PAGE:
Finland Wants to Introduce Tuition Fees

Finland Wants to Introduce Tuition Fees

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The Parliament Building in Finland. Photo: Press

A complete flop. This is how student organisations describe the Finnish pilot project with tuition fees for non-European students. In spite of the organisations’ reaction, the Finnish government chooses to follow in Sweden’s footsteps.

Piia Kuosmanen, chairperson of Finland’s Student Unions, FSF. Photo: FSF
Piia Kuosmanen, chairperson of Finland’s Student Unions, FSF.
Photo: FSF

The Finnish government is planning to introduce tuition fees for students who are from countries other than the EU/ESS countries and Switzerland. The fees will amount to at least 4,000 EUR per academic year. Exchange students will continue to study for free.

This piece of news has made many Finnish student organisations angry. These organisations have been against the introduction of tuition fees ever since the debate commenced.
“When we see how things have turned out in Sweden, it can hardly be surprising that we react. Now, the same development will probably come about here,” chairperson of Finland’s Student Unions, FSF, Piia Kuosmanen says.

What Piia Kuosmanen is referring to is the fact that the number of students from countries outside the EU/EES-region and Switzerland plummeted with 79 % in Sweden, after the non-Socialist government introduced tuition fees in 2011.
During the last years, the number of students that are subject to fees increased somewhat, but the numbers are still not even close to the 7,600 so-called “free movers from a third country,” who began studying in the autumn of 2010.

An unsuccessful pilot project
Between the years 2010 and 2014, a pilot project has been carried out in Finland, where selected universities were given the opportunity to charge international students tuition fees. With the result that followed, the government’s plans make even less sense, according to the Student Unions.

“The project was a flop. The universities showed a lack of interest, and economically, it did not result in any noticeable change. At Aalto University, where I study, only two students paid tuition fees – the majority of those who got accepted declined their admission place when they were informed that they had to pay tuition fees,” Piia Kuosmanen says.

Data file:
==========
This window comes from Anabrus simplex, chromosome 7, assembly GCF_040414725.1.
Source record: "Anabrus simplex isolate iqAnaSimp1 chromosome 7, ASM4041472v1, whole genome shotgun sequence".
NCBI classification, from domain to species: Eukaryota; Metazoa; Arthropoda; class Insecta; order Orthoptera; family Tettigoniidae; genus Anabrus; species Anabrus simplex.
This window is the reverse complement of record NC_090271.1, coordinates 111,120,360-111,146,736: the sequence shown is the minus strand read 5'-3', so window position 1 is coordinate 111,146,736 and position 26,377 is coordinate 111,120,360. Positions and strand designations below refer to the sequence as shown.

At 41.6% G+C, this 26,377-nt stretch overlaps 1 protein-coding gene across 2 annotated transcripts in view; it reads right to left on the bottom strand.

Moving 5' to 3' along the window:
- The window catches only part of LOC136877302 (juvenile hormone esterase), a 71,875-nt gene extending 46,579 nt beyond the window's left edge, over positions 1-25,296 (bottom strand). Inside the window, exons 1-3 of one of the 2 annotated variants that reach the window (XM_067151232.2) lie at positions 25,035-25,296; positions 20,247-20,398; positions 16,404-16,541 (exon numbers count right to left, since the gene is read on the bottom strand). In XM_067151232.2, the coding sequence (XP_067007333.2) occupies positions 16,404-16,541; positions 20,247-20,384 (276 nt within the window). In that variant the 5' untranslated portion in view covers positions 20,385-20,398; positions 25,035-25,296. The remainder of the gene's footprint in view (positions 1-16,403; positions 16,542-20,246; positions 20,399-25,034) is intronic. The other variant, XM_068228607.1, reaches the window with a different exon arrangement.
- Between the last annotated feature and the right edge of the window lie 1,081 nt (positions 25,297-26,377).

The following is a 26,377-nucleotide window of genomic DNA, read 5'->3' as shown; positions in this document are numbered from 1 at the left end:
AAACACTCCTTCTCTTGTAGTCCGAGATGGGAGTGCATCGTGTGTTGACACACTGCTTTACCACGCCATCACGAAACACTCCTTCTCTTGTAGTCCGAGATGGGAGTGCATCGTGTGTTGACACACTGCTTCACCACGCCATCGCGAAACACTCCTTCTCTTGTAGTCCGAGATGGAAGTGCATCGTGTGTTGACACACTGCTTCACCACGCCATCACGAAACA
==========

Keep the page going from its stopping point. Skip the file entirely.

Rebecka Stenqvist, the chairperson of the Swedish National Union of Students, SFS. Photo: SFS
Rebecka Stenqvist, the chairperson of the Swedish National Union of Students, SFS.
Photo: SFS

SFS: Very unfortunate
The Swedish National Union of Students, SFS, have, throughout the course of the debate, shown their support for the Student Unions of Finland several times. They do not wish to see the neighbouring country making the same mistake as Sweden did.
“We have, once again, been in touch with them, to discuss in what way we could help. This is very unfortunate,“ the chairperson, Rebecka Stenqvist says.

“Do not do the same thing as Sweden did”
Richard Stenelo is responsible for recruiting students who have to pay tuition fees at Lund University. He cannot understand why Finland chose to carry out a pilot project.
“Who would want to pay over a hundred thousand SEK as part of a project? It would be insane,“ he says.

If the Finnish government decides to introduce tuition fees, he is hoping that the neighbouring country will learn from Sweden’s mistakes.
“In Sweden, the implementation-strategy was not thought-out enough. There was no transitional period, and the set of rules and regulations was formulated incorrectly,” Richard Stenelo says.

That Sweden would return to universities that are completely free of charge is neither a realistic alternative, nor is it to be desired, according to Richard Stenelo.
“If I were the government, I would introduce a limited monetary quota of the subvention instead; a quota that each university would get to use, to accept students from a third country. All other students would then be charged a fee,“ he says.

 

Text: Axel Vikström
Translation: Richard Helander

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